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— Written by Triangles on December 19, 2015 • updated on December 19, 2015 • ID 24 —

The probability that a random variable X will be found to have a value less than or equal to x.

Let's begin with the usual random variable §X§ that takes some values at random. Think of those values as the result of an experiment. We have previously seen that a probability density function (PDF) gives the probability that §X§ is *between* two values, say §a§ and §b§. A cumulative density function (CDF) gives the probability that §X§ is *less than or equal* to a value, say §x§.

A CDF is usually written as §F(x)§ and can be described as:

§F_X(x) = P(X <= x)§

I like to subscript the X under the function name so that I know what random variable I'm processing. The image below shows a typical cumulative distribution function for a continuous random variable §X§.

Any cumulative distribution function is always bounded below by 0, and bounded above by 1, because it does not make sense to have a probability that goes below 0 or above 1. It also has to increase, or at least not decrease as the input §x§ grows, because we are adding up the probabilities for each outcome. The latter property makes the CDF a **non-increasing** function, or **monotonically increasing**. Finally a CDF is said to be a **continuous function**, which roughly means it has no "holes" in the graph.

Sometimes you want to ask the opposite question: how often the random variable is *above* a particular level? You can tweak the CDF and make it the so-called **complementary cumulative distribution function** (or CCDF):

§\overlineF_X(x) = P(X > x) = 1 - F_X(x)§

Actually, cumulative distribution functions are tighty bound to probability distribution functions. The image below shows the relationship between the PDF (upper graph) and a CDF (lower graph) for a continuous random variable with a bell-shaped probability curve.

A point on the CDF corresponds to the area under the curve of the PDF. For example, I want to know the probability that my random variable §X§ takes on values less than or equal to 0.8: this is the sum of all the probabilities from 0 to 0.8 in the PDF, or the area from 0 to 0.8.

In general if you want to know the probability that §X§ is less than or equal to §a§, in the PDF you are actually asking for §P(0 < X <= a)§, and we know (from the article on Probability Distributions) that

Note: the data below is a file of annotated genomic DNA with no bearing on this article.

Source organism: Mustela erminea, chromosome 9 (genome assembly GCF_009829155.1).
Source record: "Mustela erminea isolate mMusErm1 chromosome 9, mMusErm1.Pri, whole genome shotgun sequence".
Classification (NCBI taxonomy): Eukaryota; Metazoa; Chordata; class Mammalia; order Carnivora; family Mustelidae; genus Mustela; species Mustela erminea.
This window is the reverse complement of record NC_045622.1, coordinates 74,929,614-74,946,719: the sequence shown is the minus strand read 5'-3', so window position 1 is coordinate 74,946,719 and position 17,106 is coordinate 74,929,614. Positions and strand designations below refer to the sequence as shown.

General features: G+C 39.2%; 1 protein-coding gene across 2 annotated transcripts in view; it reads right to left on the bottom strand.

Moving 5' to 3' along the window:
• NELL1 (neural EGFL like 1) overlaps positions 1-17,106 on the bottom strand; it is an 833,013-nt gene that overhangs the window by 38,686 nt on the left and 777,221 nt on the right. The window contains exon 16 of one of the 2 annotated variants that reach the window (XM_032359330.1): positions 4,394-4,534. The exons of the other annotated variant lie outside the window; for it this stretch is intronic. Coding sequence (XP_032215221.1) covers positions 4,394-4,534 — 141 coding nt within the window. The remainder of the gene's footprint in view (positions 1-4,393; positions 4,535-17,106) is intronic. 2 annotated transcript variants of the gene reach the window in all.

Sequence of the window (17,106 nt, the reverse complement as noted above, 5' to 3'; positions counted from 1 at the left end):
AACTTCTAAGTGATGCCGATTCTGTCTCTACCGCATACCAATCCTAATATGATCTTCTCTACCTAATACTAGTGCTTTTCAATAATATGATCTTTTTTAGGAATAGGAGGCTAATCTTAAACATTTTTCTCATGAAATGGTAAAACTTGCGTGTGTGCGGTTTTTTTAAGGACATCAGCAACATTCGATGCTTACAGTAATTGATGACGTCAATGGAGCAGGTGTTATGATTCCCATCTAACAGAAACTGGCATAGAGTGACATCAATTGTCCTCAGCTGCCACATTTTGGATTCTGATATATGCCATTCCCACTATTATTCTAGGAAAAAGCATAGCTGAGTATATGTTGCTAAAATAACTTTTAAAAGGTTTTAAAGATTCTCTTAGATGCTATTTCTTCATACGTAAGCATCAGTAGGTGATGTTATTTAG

§P(0 <= X <= a) = int_{0}^{a} rho_X(x) dx§

We also know that in a CDF we are summing up all the probabilities from 0 to §a§, and a probability can't be lower than 0. So §P(X <= a) = P(0 <= X <= a)§. The previous equation becomes:

§P(X <= a) = int_{0}^{a} rho_X(x) dx§

From the definition of the CDF we know that

§F_X(a) = P(X <= a)§

so we can conclude that

§int_{0}^{a} rho_X(x) dx = F_X(a)§

Here we go: the CDF is the *integral* of the PDF. Sometimes the relationship can be written as:

§int_{0}^{x} rho_X(t) dt = F_X(x)§

That's just a more generic version.

Cumulative distribution functions work also with discrete random variables. In fact the following example deals with the classic toss of a fair 6-sided dice. Of course we have a 1 in 6 chance of getting any of the possible values of the random variable (1, 2, 3, 4, 5 or 6) and the plot below is the CDF of that random variable.

Each step has a height of 0.166666666667: the probability of each single outcome, or 1 in 6. For example, I want to know the probability that the outcome is less than or equal 3:

§F_X(3) = P(X <= 3) = P(X = 0) + P(X = 1) + P(X = 2) + P(X = 3) = 0.5§

Or less than or equal 6:

§F_X(6) = P(X <= 6) = 1§

The latter is quite funny: you are asking for the probability of getting *any* value from the random variable. Something will happen for sure, so the chance of tossing a six sided dice and getting a value between 1 and 6 is 100%.

che.utah.edu - *Cumulative Distribution Functions (CDF)* (link)

math.stackexchange - *What is CDF - Cumulative distribution function?* (link)

reliawiki.org - *Basic Statistical Background* (link)

Wikipedia - *Cumulative distribution function* (link)

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